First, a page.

I want the difference (dist below) between consecutive numbers for that array to be above or equal a given threshold. For example, if threshold is 0.25:

dist = [0.1, 0.5, 0.3, 0.4] # must be >=0.25 for all elements 

arr[0] and arr[1] are too close to each other, so one of them must be modified. In this case the desired array would be:

valid_array = [-0.25, 0.0, 0.5, 0.8, 1.2] # all elements distance >= threshold 

In order to obtain valid_array, I want to modify the minimum amount of elements in arr. So I substract 0.15 from arr[0] rather than, say, substract 0.1 from arr[0] and add 0.05 to arr[1]:

[-0.2, 0.05, 0.5, 0.8, 1.2] 

Previous array is also valid, but we have modified 2 elements rather than one. In order to obtain valid_array, I already have a brute force solution which works fine, but it is quite slow for large arrays. My questions are:

What is the time complexity of that brute force solution?

Does a more efficient algorithm even exist?


First, I need to clarify what I mean by difference, which I define the same way as in here, so out[n] = a[n+1] - a[n]. The fact that all elements in that difference must be above (or equal) threshold implies that valid_array is also sorted.

Second, the number of modifications (which must be minimized) is obtained by comparing elementwise the original arr and valid_array

How to avoid background image display in Windows 10

I could disable background image display at windows Logon by going to Settings, Personalization, Lock Screen.

But the problem is that the background image still appears when monitor is turned on after it was turned off due to inactivity. To get rid of the image, I have to use the finget to move the image toward the top of the screen (this is a touch screen).

How can I disable background image completely?

Thanks Jaime

Avoid having the 0 returned by index() displayed

I have a function returning some values from a different table:


This works great for most cases, but if there’s no information entered into the column in the other table, I get a 0 when I would have preferred the cell to display the same value as the other table, i.e. stay blank.

Is there any good way to do this?

Current results

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Preferred results

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How to avoid malware DIY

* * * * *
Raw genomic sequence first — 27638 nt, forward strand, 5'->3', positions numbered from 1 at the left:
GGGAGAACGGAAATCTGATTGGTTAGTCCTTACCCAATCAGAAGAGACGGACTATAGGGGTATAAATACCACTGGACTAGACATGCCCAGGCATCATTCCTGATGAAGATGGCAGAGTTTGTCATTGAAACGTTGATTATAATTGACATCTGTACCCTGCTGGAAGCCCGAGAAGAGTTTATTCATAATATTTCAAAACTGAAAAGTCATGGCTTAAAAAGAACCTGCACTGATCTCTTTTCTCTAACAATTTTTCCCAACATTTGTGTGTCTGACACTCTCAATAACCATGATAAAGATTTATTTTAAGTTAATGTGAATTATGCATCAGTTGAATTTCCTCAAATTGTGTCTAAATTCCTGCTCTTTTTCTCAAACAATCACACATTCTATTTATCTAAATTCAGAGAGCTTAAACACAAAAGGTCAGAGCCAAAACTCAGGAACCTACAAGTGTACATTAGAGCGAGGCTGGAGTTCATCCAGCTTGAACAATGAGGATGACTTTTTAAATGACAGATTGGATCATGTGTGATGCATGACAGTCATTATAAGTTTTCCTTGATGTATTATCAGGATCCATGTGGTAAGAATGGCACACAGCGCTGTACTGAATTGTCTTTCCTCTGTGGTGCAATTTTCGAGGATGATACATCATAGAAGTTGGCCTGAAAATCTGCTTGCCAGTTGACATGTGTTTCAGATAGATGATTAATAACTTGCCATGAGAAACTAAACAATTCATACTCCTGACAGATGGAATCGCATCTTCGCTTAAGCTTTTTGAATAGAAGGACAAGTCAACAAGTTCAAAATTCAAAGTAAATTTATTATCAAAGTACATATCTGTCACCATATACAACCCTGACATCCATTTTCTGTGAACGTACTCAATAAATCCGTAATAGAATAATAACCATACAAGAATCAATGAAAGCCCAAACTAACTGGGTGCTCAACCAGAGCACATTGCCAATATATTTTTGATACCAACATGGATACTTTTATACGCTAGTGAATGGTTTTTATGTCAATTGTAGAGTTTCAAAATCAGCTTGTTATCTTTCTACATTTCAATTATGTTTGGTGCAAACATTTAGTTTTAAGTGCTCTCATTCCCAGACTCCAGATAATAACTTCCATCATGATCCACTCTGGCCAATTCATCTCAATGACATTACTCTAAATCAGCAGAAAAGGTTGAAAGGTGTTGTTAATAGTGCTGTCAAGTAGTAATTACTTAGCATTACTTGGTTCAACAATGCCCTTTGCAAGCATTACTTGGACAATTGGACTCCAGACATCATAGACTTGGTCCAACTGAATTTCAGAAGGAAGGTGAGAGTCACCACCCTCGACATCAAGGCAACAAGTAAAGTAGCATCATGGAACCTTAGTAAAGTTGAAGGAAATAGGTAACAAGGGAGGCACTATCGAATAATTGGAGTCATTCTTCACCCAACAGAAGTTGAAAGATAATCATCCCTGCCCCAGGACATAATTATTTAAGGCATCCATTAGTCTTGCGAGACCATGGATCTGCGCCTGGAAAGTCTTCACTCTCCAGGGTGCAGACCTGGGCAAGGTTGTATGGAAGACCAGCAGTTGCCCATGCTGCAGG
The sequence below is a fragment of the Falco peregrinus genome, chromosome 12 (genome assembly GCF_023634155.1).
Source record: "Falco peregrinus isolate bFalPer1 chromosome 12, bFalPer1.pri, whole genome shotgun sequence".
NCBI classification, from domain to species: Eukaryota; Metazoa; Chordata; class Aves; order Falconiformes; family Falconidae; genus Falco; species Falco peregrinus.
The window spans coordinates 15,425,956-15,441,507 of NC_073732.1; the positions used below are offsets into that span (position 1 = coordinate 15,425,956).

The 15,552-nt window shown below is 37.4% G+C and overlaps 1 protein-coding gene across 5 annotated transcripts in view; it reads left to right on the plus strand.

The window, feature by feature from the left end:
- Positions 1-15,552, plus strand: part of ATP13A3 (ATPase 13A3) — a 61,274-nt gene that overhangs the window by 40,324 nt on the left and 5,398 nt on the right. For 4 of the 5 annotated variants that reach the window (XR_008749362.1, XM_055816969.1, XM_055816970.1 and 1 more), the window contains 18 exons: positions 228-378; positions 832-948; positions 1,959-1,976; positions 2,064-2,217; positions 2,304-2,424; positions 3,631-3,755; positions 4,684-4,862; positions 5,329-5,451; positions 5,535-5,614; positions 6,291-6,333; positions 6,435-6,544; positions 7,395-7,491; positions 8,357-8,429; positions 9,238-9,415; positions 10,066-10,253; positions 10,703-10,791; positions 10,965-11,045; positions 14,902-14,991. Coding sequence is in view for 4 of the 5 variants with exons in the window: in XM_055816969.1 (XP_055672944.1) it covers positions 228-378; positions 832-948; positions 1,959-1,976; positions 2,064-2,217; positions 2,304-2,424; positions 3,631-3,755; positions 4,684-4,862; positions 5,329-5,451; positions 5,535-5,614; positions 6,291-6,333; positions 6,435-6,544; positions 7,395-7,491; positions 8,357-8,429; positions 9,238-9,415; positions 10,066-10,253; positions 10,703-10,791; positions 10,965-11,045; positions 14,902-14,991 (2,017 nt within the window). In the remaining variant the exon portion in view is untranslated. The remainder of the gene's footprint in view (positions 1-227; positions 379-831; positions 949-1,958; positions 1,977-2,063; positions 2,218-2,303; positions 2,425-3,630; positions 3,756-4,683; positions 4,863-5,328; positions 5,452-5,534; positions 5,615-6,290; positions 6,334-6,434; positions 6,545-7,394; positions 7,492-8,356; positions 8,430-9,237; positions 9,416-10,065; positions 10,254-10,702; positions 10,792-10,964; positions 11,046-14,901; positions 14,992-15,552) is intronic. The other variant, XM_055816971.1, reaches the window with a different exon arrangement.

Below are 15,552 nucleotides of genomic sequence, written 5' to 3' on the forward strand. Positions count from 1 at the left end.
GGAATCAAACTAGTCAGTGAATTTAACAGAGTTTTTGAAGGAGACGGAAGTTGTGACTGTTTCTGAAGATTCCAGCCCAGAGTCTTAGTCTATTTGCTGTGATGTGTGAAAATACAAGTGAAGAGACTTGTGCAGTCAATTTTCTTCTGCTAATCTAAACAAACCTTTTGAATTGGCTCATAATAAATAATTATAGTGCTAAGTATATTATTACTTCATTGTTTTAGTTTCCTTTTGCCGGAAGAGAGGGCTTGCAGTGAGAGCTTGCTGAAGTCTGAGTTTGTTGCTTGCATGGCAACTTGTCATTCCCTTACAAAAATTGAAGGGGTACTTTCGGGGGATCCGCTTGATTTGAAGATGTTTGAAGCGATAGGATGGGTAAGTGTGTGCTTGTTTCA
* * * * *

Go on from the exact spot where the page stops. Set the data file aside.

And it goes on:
Most “how tos” regarding malware list this:

  1. Install Antivirus software.
  2. Install latest antivirus software.
  3. Run antivirus software regularly.
  4. Install latest operating system.
  5. Install any patches to software.
  6. Don’t download random stuff and run it as an application (like .exe files).

I would like to know in a little more detail what all those first steps mean, and what else could be included in this list. For example, LittleSnitch blocks all outgoing and incoming traffic and lets you inspect it first. That would be a good thing to do. Then there is potentially being alerted whenever a script tries to be invoked that you didn’t write yourself, or isn’t installed from a trusted vendor. I’d like to know what other kinds of things you should do beyond this list to have an ideal security environment in regards to avoiding malware.

Collection in java which can avoid duplicates values of object

public static void main(String[] args) {

     HashSet<employee> set=new HashSet<>();           //Creating Books        employee b1=new employee(101,"Let us C","Yashwant Kanetkar","BPB",8);        employee b2=new employee(101,"Let us C","Yashwant Kanetkar","BPB",8);        employee b3=new employee(103,"Operating System","Galvin","Wiley",6);           //Adding Books to HashSet           set.add(b1);           set.add(b2);           set.add(b3);           //Traversing HashSet           for(employee b:set){           System.out.println(" "" "" "+b.publisher+" "+b.quantity);           }     } 

what i need is , above code should not add duplicate value, like b1 and b2 are same, so only 1 value should be added